I want to have multiple spring cache managers configured in my web-application and I would be able to use different cache manager at various places in my project. Is there any way to do this.

  • What have you found out so far? – J Fabian Meier Jul 25 '16 at 14:24
  • I have configured EHCacheManager in one of the module of my project, now I want to use RedisCacheManager in another module, But spring is not allowing to have 2 beans of CacheManager type in single Application context.Then I implemented CachingConfigurer in my configuration class to avoid this issue. but I end up with having only CacheManager bean on type-EHCacheManager in my ApplicationContext. But my requirement is to have both cacheManagers bean created and I should be able to use both in different modules. I heard about CompositeCacheManager, not sure will that help here or not.Thanks alot – Rekha Jul 26 '16 at 3:59

There are several ways you can do this and the right answer depends on your usage of the cache.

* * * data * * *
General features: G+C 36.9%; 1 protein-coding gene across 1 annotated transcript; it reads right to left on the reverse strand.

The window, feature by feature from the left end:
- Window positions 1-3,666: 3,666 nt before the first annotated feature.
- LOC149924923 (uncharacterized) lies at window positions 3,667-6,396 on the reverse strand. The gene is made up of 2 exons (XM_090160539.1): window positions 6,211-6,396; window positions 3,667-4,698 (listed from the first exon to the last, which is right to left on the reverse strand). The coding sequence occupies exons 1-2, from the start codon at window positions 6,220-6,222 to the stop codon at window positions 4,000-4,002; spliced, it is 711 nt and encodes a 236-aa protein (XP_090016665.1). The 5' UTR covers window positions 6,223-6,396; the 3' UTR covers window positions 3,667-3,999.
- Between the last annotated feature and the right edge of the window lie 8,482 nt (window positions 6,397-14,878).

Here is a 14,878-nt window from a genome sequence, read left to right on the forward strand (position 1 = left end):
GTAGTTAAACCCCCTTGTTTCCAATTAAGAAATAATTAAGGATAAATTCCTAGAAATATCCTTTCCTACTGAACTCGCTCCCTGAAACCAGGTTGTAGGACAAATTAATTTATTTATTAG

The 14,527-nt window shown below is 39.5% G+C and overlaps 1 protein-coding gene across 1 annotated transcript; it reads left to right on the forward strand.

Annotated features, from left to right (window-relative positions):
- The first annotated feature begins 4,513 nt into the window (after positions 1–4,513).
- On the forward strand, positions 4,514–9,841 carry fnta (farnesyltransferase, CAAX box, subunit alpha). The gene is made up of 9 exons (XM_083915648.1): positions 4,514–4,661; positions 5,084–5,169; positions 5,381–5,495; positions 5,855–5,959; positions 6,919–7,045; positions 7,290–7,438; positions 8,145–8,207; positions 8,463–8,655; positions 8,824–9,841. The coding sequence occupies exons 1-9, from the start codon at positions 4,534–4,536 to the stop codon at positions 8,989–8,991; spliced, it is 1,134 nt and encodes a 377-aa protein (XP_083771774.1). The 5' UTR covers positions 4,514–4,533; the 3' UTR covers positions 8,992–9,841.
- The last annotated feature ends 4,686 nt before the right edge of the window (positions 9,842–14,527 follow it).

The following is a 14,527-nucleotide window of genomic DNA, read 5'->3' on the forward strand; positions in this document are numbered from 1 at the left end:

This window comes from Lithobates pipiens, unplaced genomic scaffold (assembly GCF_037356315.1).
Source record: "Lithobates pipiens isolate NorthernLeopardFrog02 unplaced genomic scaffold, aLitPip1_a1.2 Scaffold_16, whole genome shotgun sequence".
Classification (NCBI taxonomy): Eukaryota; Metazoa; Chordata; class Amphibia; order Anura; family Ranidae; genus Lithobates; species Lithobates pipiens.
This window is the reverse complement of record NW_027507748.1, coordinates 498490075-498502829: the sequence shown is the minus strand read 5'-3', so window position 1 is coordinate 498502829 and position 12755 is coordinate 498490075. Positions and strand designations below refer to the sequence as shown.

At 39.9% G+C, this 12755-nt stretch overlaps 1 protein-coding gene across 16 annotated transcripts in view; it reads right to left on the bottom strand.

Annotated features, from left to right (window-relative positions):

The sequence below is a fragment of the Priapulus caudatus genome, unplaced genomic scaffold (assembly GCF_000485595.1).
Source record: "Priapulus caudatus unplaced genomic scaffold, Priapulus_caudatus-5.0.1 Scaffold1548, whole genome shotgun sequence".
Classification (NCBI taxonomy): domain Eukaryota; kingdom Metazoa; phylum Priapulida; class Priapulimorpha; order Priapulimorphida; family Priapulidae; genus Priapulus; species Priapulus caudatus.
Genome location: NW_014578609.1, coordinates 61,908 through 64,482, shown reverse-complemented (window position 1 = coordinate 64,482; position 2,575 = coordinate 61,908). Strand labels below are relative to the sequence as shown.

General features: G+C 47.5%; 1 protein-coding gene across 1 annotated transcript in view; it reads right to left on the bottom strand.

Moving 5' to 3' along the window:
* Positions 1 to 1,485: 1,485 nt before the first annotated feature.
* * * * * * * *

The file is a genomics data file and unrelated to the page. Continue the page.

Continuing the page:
You have a "main" cache manager

If you use CacheManager A for 90% of your use case and B for 10% I'd advise to create a default CacheManager for A (you'll need to specify it via a CacheConfigurerSupport extension), something like:

public class CacheConfig extends CachingConfigurerSupport {

    @Bean // not strictly necessary
    public CacheManager cacheManager() { ... CacheManager A }

    public CacheManager bCacheManager() { ... CacheManager B }

Then for the 10% use case you add a CacheConfig at the top of the classes that need to use the other cache manager

public class MyService { /*...*/ }

If you need to use the other cache manager for only one method, you can specify that at method level as well